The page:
Posted BY: John Carney

Home prices fell in July compared with the previous month, according to the S&P CoreLogic Case-Shiller Index. This is the first national decline since 2012.

Before seasonal adjustment, the U.S. National Index fell  0.3 percent month-over-month decrease in July, while the 10-City and 20-City composites both posted decreases of -0.8 percent. After seasonal adjustment, the U.S. National Index fell -0.2 percent. The 10-City composite fell 0.5 percent and 20-City Composites fell 0.4 percent.

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Despite the month-to-month decline, home prices in July were still higher than they were a year ago. Nationally prices 15.8 percent over July 2021, a significant cooling from the 18.1 percent year-over-year gain in the previous month. The 10-City composite is up 14.9 percent year over year, a slowdown from 17.4 percent in June. The 20-City composite rose 16.1 percent, a decrease from 18.7 percent in the previous month.

“Although U.S. housing prices remain substantially above their year-ago levels, July’s report reflects a forceful deceleration,” says Craig J. Lazzara, Managing Director at S&P DJI, in a statement. He said that the the 2.3 percent difference between the June and July monthly rates of gain is the largest deceleration in the history of the index.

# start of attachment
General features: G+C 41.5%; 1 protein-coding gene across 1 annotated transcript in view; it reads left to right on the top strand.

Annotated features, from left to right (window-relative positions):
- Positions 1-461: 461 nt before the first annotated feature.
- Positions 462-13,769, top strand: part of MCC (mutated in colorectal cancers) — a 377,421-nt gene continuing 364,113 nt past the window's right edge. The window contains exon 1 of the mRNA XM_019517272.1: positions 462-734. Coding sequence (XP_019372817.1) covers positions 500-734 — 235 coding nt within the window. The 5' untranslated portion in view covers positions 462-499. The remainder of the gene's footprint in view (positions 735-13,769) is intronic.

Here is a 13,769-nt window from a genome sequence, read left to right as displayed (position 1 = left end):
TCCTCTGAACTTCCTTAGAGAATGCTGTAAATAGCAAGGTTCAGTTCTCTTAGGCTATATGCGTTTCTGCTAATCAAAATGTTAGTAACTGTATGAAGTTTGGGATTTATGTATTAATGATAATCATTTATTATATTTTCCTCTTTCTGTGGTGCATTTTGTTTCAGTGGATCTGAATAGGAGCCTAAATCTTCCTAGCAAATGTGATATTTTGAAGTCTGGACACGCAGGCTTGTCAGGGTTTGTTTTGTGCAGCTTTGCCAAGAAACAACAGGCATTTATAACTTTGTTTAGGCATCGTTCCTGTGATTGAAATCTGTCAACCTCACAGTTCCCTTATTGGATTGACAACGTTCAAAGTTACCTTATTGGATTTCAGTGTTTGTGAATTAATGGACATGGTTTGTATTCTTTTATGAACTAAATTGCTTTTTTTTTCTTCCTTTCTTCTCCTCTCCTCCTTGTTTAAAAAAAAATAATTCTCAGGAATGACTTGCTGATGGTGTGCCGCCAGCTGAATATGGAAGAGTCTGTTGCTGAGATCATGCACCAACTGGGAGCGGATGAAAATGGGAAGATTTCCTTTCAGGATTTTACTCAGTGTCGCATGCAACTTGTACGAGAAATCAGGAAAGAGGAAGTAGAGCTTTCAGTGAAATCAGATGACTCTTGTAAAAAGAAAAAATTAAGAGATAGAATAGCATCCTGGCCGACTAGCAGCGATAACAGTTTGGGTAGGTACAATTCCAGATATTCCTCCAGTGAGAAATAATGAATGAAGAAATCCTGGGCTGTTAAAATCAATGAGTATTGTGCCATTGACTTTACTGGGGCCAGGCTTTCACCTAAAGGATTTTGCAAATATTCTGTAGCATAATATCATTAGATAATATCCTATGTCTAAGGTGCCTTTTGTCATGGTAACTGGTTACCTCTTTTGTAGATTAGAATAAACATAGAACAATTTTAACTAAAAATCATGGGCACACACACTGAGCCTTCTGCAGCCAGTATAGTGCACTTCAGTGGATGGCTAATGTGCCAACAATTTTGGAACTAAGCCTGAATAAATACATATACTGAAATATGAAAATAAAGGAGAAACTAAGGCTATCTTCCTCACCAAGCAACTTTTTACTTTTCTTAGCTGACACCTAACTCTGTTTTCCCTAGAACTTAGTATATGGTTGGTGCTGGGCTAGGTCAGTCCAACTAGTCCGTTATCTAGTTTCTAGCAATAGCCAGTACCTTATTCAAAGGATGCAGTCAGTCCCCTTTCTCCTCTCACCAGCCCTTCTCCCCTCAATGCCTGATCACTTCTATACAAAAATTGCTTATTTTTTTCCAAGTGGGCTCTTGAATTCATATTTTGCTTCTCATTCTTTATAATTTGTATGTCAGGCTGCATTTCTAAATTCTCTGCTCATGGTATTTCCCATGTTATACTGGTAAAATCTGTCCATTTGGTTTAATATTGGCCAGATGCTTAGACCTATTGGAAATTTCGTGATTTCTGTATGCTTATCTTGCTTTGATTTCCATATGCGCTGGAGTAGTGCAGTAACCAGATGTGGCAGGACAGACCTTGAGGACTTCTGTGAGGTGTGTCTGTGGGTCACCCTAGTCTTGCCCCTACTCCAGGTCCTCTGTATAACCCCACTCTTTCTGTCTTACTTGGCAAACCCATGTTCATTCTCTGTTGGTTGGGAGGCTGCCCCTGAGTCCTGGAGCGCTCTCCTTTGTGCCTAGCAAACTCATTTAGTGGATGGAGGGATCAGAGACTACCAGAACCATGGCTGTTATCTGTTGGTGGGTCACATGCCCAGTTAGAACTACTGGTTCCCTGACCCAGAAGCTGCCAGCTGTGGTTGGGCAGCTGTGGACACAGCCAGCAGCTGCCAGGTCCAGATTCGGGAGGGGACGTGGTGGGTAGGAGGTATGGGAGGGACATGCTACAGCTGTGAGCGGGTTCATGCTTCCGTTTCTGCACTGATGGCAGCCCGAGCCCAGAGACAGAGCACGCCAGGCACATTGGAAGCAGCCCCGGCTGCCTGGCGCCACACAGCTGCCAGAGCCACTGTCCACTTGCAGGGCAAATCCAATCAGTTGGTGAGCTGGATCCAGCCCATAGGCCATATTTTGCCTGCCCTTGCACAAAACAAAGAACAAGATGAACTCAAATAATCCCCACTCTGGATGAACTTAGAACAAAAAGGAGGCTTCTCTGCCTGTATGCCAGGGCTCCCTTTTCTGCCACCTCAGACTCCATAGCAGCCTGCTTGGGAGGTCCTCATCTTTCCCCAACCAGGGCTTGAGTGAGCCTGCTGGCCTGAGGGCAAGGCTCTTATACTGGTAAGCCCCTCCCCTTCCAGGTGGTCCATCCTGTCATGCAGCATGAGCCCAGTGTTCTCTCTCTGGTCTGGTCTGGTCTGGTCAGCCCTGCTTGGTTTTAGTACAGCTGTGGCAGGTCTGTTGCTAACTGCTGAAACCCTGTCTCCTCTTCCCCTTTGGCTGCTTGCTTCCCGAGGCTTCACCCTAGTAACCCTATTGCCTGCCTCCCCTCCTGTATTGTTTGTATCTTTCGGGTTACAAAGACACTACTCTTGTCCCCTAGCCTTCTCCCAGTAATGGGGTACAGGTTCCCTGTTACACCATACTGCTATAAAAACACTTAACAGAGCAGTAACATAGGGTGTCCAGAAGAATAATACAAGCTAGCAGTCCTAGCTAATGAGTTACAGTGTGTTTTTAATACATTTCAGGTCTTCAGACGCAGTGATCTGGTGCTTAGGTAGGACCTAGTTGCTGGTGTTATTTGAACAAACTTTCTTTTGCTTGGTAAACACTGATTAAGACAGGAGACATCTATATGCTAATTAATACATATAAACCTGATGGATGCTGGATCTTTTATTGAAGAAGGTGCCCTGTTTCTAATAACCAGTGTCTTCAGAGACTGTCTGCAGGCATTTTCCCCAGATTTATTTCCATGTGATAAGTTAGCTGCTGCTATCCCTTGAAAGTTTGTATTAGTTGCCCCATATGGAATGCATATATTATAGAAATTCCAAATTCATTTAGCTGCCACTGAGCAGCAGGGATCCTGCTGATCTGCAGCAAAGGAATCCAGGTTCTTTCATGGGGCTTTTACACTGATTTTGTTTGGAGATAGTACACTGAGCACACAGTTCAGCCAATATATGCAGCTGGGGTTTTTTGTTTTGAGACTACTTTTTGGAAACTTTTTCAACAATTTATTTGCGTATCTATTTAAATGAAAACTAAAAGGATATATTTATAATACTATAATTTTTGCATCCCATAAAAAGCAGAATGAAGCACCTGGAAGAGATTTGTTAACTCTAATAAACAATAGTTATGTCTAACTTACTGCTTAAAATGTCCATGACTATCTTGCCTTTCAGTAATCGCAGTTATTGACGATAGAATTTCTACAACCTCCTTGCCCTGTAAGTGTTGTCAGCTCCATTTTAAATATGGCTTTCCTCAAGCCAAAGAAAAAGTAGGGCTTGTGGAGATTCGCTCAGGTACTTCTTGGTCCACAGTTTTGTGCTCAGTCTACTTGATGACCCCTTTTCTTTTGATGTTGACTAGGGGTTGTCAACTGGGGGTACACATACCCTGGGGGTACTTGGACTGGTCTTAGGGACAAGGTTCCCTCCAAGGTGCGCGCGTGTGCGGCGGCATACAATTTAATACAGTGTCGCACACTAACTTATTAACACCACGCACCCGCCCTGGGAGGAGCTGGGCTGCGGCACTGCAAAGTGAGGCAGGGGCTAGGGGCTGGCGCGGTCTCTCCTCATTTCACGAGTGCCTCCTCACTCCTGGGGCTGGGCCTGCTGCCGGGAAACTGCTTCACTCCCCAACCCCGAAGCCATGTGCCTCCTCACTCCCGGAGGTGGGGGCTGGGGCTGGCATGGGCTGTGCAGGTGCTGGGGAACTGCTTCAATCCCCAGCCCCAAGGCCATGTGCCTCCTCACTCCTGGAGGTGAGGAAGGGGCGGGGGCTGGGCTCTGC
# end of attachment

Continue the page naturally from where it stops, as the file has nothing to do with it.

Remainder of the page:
The Federal Reserve’s fight against inflation has weighed on the housing market, one of the most responsive sectors of the economy to interest rate policy. Mortgage reates briefly climbed above six percent in June and spent most of July in the high five percent range. After briefly declining in August, rates are now moving toward seven percent. This hurts home affordability, especially with prices so much higher than they were a year or two ago. The national index rose 18.8 percent in 2021,  the highest calendar year increase in 34 years of data, and then continued to rise at a rapid pace through May.

Since then, however, price appreciation has been decelerating on an year-over-year basis. July was the first month-to-month decline in the national and 20 city indexes since 2012. The 10-city index showed a brief and shallow month-to-month decline in May of 2020.

“As the Federal Reserve continues to move interest rates upward, mortgage financing has become more expensive, a process that continues to this day. Given the prospects for a more challenging macroeconomic environment, home prices may well continue to decelerate,” Lazzara said.